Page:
Designed for racers but built for riders
The Aprilia RSV4 RR a thrill to ride.
“That is the sexiest ride I have ever been on.” The first words uttered from my lips after three hours experiencing the 2016 Aprilia RSV4 RR.
I knew it was going to be an exciting ride from the moment I saw the bike. A simple walk around is enough to draw in any rider to take a closer look. As subtle as the satin gray colour is, the strategically placed red accents, including the hashtag on the fairing, #BeARacer, and 320mm stainless steel, floating, double-disc, red-letter branded Brembo hugging the front and 220mm at the back, plus adjustable Bosch traction control settings and you just know this superbike is housing a few surprises.
Surprise number one revealed itself immediately upon mounting the saddle. I fit. RR’s are not typically my ride due to the compact rider triangle required for high-speed, racetrack performance. However, not only was this “race replica” designed for legs with a 33” seat height, it also offered length (80.5”) in a 56.5” wheelbase, with a perfect reach across the 18.5 L fuel tank, to the 29” wide bars and no wrist pressure inhibiting rider comfort. Compact yet comfortable. It was as though this ride was made for the taller adrenaline junkie.
The 2016 analogue/digital combo dash gives the rider necessary information in a basic view. However, 2017 this view has gotten a technology overhaul and more closely resembles a digital cockpit with an assortment of colorful icons representing pertinent information. Of note are the headlamps. Three in all and balanced. I am not a fan of one headlamp running lights so I appreciate when both are on.
As Brian Milligen, CEO of MotoVida in Kelowna, B.C., was giving me the run down of the bike, surprise number two showcased. It has a sound that makes a statement! The bike was purring, quick glance at my display, the neutral ‘N’ was lit and Brian opened the throttle. The symphony of high performance that growled out the 4 into 2 into 1 exhaust took my breath away and could only be compared to its four-wheeled Italian counterparts – Ferrari or Lamborghini. My eyes said it all from behind my visor as Brian laughed. Words were not needed. He knew what I thought.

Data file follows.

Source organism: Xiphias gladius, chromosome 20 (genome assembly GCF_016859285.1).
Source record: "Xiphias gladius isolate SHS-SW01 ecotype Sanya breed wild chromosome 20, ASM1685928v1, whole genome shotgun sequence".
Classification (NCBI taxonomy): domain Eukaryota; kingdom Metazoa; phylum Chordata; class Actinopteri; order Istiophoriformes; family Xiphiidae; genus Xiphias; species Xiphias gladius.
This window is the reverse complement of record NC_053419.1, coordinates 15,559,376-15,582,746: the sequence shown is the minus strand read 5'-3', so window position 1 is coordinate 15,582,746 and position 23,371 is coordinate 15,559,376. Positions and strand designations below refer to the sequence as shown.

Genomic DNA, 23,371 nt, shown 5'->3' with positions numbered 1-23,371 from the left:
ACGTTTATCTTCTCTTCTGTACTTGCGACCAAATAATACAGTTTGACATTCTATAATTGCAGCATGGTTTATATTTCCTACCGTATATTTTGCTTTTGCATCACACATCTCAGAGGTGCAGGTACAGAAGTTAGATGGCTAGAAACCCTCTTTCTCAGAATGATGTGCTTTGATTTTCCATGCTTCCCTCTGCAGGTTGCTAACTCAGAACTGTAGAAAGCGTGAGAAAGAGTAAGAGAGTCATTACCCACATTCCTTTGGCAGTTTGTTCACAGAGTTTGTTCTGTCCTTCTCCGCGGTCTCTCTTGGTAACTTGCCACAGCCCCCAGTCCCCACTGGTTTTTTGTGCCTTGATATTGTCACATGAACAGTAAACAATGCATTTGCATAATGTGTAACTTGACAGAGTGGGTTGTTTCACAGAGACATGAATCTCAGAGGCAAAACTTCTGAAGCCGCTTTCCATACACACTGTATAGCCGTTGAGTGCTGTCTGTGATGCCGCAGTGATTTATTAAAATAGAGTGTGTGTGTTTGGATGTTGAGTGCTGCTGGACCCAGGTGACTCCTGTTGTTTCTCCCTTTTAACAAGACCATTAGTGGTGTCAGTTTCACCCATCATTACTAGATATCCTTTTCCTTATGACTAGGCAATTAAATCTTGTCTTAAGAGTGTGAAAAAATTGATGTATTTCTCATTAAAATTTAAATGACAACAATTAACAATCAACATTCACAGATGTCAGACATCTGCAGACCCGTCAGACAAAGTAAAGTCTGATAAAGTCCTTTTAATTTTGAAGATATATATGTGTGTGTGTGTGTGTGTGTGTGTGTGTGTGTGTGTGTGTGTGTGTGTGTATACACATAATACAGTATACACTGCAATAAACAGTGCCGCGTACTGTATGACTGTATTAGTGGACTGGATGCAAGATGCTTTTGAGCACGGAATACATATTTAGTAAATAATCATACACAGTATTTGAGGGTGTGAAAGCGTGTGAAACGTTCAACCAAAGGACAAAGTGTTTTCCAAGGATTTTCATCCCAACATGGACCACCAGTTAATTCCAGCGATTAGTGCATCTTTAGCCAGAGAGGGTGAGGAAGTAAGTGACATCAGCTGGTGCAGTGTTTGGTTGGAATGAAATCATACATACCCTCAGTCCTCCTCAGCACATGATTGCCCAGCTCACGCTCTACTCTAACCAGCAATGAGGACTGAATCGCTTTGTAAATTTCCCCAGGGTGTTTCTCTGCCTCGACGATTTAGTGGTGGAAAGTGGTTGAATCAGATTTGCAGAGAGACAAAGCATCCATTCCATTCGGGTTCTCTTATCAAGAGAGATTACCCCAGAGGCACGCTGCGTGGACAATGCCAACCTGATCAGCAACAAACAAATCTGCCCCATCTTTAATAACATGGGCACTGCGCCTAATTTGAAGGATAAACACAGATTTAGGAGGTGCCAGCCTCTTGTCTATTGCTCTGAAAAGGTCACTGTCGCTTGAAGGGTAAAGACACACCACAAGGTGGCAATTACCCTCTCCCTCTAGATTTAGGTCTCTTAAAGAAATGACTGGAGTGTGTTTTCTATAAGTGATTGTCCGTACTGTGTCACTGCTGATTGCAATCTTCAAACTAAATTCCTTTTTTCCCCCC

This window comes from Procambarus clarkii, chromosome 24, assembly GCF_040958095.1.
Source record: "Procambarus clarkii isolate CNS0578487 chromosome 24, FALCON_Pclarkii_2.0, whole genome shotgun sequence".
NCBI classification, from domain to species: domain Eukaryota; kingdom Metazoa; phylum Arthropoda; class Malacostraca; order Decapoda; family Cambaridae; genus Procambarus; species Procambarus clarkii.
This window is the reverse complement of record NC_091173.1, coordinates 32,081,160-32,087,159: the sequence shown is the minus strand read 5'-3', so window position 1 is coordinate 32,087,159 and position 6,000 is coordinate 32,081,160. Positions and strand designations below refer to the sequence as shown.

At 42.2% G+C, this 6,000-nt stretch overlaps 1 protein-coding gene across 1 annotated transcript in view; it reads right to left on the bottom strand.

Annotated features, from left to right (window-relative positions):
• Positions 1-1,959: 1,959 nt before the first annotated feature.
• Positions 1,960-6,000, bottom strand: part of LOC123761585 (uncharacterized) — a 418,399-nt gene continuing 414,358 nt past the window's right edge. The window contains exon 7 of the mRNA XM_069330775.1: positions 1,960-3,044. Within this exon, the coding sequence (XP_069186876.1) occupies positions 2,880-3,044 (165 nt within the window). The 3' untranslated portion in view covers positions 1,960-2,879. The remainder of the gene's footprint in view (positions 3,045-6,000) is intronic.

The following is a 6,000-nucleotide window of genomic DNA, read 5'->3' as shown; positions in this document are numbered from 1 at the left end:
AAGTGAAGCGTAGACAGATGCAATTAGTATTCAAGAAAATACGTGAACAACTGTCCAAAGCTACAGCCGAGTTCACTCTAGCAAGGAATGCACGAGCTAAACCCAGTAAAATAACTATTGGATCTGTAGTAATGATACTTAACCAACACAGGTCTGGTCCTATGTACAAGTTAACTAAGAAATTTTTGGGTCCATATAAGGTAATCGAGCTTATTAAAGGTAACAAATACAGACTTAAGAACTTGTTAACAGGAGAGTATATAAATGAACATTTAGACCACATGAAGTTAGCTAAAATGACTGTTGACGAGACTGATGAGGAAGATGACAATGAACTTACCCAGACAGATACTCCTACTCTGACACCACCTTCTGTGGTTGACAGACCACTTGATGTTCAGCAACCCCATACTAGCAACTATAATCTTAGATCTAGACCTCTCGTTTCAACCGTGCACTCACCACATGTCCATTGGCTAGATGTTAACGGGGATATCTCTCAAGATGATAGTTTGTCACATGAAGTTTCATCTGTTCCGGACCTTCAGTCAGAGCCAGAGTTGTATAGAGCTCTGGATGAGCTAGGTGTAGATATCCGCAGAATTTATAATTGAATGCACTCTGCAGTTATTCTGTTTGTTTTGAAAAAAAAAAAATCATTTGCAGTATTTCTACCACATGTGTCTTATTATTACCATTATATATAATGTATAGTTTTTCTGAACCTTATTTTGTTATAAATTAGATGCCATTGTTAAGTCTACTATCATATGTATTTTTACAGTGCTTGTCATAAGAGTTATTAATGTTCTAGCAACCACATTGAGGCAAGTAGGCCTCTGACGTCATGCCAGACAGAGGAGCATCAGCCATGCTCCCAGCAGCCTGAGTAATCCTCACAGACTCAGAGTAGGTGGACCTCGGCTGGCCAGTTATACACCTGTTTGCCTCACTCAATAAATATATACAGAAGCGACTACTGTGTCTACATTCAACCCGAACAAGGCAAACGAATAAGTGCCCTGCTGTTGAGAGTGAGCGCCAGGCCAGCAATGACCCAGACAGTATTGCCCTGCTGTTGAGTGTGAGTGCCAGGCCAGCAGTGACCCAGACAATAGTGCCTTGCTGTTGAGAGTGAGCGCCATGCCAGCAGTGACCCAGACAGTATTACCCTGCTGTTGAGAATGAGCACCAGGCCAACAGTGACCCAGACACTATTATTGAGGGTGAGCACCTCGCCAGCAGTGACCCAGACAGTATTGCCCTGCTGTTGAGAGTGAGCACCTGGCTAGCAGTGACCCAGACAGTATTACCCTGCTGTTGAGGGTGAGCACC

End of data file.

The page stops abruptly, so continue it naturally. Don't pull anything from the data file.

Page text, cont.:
“I’ve tuned it down to start with,” he said, referring to Sport mode, the tamer of three ride by wire engine maps, as well as the (AWC) wheelie control to keep the front end down until I got familiar with all the power the bike had to offer. That would leave Track and Race mode left to discover as well as the remaining Aprilia Performance Ride Control (APRC) factory tuning options traction control (ATC), launch control (ALC) and more. Can’t say I have ever seen ‘launch control’ on a motorcycle but, upon acceleration from city to highway, I quickly learned why it was there.
Powering this Italian stallion is a liquid cooled, 65 degree V4 positioned as low within the chassis as possible for low centre of gravity and producing 201 HP at 13,000 RPM.
Open throttle and instant power with maximum torque at crankshaft 84.8 ft. lbs at 10,500 rpm. The last time I rode a 1000cc supersport motorcycle was at California Superbike School finessing the art of high speed cornering and braking on a racetrack. The RSV4 has a similar feel, weighs in eight pounds lighter at 450 lbs fluids in and compared to the hard, compact ride of the bimmer, the RSV4 offers high speed performance with comfort.
The front Sachs upside down 43mm, fully adjustable fork tubes offer up 4.7” of wheel travel to absorb those bumps in the road. Rear suspension with a double-sided swingarm and Sachs single shock, adjustable delivers 5.1” inches of travel.
As I blazed a trail down the highway, I ‘felt’ the bike approaching the zing (my slang when a bike feels as though it is being pulled back like an elastic band and with a few more rpm, the band lets go and . . . Zing-the power launches the bike forward). The technical reference for this would be the bike approaching the power band in the gear. I glanced down at the gauges noting 6,000 RPM at 98 km/h in second gear with at least another 2,000 RPM of play. The bike was solid, smooth and handling beautifully. If not for knowing my speed and the speed limit (not to mention the 40 km over posted limit automatic impound law), I would have ‘zinged.’ However, I promised to return the bike that day, not 7 days later with a large dent in my wallet.
By third, I was lying flat on the tank, slid my back side to the back of the saddle and as the speedometer passed 120 km/h, I changed to fourth, not because I needed to, but because I thought I should. Mistake. I should have listened to the bike because I geared back down almost immediately climbing a hill. My excursion around the Okanagan Valley logged about 300km in distance but did not offer gears beyond fourth. Those are left for the raceway.
After a technical overhaul for 2017, the Aprilia RSV4RR will bring you as close as you can get to a MotoGP bike right off a showroom floor. If you have a need for speed, this is your bike, but make sure you have the skill to handle all it has to offer. To fully explore all this model, I would need a trip to Canada’s latest track addition, designed by Jacques Villeneuve, Area27, in Osoyoos, B.C. or any other appropriate race circuit.
Gear: Arai SignetQ helmet
Alpinestars Stella MotoGP Plus two piece race suit
Alpinestars SMX5 ladies boots
MSRP is apprx. $18,000.